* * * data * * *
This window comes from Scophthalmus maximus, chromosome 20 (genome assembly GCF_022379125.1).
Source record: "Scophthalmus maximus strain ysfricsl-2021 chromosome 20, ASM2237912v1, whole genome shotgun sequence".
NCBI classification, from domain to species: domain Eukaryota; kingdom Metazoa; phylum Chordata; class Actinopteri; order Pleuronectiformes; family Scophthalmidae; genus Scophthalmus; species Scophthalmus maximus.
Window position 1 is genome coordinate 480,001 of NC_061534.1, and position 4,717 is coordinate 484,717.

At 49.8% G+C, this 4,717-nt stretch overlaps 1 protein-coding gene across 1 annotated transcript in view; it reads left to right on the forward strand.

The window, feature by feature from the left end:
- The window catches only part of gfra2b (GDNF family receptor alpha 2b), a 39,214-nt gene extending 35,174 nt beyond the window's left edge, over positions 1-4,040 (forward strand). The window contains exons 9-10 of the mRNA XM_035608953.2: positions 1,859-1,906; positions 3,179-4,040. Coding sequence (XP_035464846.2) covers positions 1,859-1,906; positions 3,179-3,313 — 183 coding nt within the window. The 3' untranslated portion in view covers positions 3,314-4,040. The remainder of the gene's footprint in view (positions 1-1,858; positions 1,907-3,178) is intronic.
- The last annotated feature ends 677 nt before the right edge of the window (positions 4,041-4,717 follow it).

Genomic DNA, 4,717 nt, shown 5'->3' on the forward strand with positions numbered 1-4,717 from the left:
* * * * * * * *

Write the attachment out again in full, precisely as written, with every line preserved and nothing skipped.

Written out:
This window comes from Scophthalmus maximus, chromosome 20 (genome assembly GCF_022379125.1).
Source record: "Scophthalmus maximus strain ysfricsl-2021 chromosome 20, ASM2237912v1, whole genome shotgun sequence".
NCBI classification, from domain to species: domain Eukaryota; kingdom Metazoa; phylum Chordata; class Actinopteri; order Pleuronectiformes; family Scophthalmidae; genus Scophthalmus; species Scophthalmus maximus.
Window position 1 is genome coordinate 480,001 of NC_061534.1, and position 4,717 is coordinate 484,717.

At 49.8% G+C, this 4,717-nt stretch overlaps 1 protein-coding gene across 1 annotated transcript in view; it reads left to right on the forward strand.

The window, feature by feature from the left end:
- The window catches only part of gfra2b (GDNF family receptor alpha 2b), a 39,214-nt gene extending 35,174 nt beyond the window's left edge, over positions 1-4,040 (forward strand). The window contains exons 9-10 of the mRNA XM_035608953.2: positions 1,859-1,906; positions 3,179-4,040. Coding sequence (XP_035464846.2) covers positions 1,859-1,906; positions 3,179-3,313 — 183 coding nt within the window. The 3' untranslated portion in view covers positions 3,314-4,040. The remainder of the gene's footprint in view (positions 1-1,858; positions 1,907-3,178) is intronic.
- The last annotated feature ends 677 nt before the right edge of the window (positions 4,041-4,717 follow it).

Genomic DNA, 4,717 nt, shown 5'->3' on the forward strand with positions numbered 1-4,717 from the left: